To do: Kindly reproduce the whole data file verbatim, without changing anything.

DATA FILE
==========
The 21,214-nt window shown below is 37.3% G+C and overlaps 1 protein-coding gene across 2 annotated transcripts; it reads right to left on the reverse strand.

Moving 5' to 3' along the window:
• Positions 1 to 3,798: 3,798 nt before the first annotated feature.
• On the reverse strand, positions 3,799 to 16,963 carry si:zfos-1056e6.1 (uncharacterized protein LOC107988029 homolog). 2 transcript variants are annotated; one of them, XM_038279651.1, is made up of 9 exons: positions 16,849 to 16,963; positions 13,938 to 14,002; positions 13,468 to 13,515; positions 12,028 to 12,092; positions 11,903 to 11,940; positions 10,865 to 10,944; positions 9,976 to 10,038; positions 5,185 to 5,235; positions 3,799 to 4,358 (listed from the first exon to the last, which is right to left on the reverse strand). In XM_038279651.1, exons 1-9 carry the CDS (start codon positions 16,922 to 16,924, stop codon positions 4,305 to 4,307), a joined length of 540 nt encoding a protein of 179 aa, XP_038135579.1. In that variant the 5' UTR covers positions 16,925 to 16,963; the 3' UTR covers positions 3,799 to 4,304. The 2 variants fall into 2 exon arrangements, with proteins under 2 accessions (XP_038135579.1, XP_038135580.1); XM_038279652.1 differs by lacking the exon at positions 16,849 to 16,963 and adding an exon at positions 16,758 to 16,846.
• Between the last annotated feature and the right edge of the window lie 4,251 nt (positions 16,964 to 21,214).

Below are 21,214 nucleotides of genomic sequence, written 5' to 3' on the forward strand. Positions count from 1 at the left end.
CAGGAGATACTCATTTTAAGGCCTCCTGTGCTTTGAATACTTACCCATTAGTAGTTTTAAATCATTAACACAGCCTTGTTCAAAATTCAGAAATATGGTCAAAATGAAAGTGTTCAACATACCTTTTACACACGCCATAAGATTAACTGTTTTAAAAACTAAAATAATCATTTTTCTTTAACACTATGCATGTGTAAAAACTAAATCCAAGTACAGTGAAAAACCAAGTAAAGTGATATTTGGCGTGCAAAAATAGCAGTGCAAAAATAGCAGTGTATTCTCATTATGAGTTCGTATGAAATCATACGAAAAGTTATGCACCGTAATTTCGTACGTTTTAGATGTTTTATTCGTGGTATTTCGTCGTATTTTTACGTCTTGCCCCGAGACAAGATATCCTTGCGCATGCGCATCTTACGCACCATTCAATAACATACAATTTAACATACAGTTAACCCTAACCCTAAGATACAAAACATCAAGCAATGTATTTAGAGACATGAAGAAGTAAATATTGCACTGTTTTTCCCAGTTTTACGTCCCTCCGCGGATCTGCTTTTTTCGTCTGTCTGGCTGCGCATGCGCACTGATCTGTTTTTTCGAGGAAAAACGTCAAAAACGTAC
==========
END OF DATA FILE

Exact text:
The 21,214-nt window shown below is 37.3% G+C and overlaps 1 protein-coding gene across 2 annotated transcripts; it reads right to left on the reverse strand.

Moving 5' to 3' along the window:
• Positions 1 to 3,798: 3,798 nt before the first annotated feature.
• On the reverse strand, positions 3,799 to 16,963 carry si:zfos-1056e6.1 (uncharacterized protein LOC107988029 homolog). 2 transcript variants are annotated; one of them, XM_038279651.1, is made up of 9 exons: positions 16,849 to 16,963; positions 13,938 to 14,002; positions 13,468 to 13,515; positions 12,028 to 12,092; positions 11,903 to 11,940; positions 10,865 to 10,944; positions 9,976 to 10,038; positions 5,185 to 5,235; positions 3,799 to 4,358 (listed from the first exon to the last, which is right to left on the reverse strand). In XM_038279651.1, exons 1-9 carry the CDS (start codon positions 16,922 to 16,924, stop codon positions 4,305 to 4,307), a joined length of 540 nt encoding a protein of 179 aa, XP_038135579.1. In that variant the 5' UTR covers positions 16,925 to 16,963; the 3' UTR covers positions 3,799 to 4,304. The 2 variants fall into 2 exon arrangements, with proteins under 2 accessions (XP_038135579.1, XP_038135580.1); XM_038279652.1 differs by lacking the exon at positions 16,849 to 16,963 and adding an exon at positions 16,758 to 16,846.
• Between the last annotated feature and the right edge of the window lie 4,251 nt (positions 16,964 to 21,214).

Below are 21,214 nucleotides of genomic sequence, written 5' to 3' on the forward strand. Positions count from 1 at the left end.
CAGGAGATACTCATTTTAAGGCCTCCTGTGCTTTGAATACTTACCCATTAGTAGTTTTAAATCATTAACACAGCCTTGTTCAAAATTCAGAAATATGGTCAAAATGAAAGTGTTCAACATACCTTTTACACACGCCATAAGATTAACTGTTTTAAAAACTAAAATAATCATTTTTCTTTAACACTATGCATGTGTAAAAACTAAATCCAAGTACAGTGAAAAACCAAGTAAAGTGATATTTGGCGTGCAAAAATAGCAGTGCAAAAATAGCAGTGTATTCTCATTATGAGTTCGTATGAAATCATACGAAAAGTTATGCACCGTAATTTCGTACGTTTTAGATGTTTTATTCGTGGTATTTCGTCGTATTTTTACGTCTTGCCCCGAGACAAGATATCCTTGCGCATGCGCATCTTACGCACCATTCAATAACATACAATTTAACATACAGTTAACCCTAACCCTAAGATACAAAACATCAAGCAATGTATTTAGAGACATGAAGAAGTAAATATTGCACTGTTTTTCCCAGTTTTACGTCCCTCCGCGGATCTGCTTTTTTCGTCTGTCTGGCTGCGCATGCGCACTGATCTGTTTTTTCGAGGAAAAACGTCAAAAACGTAC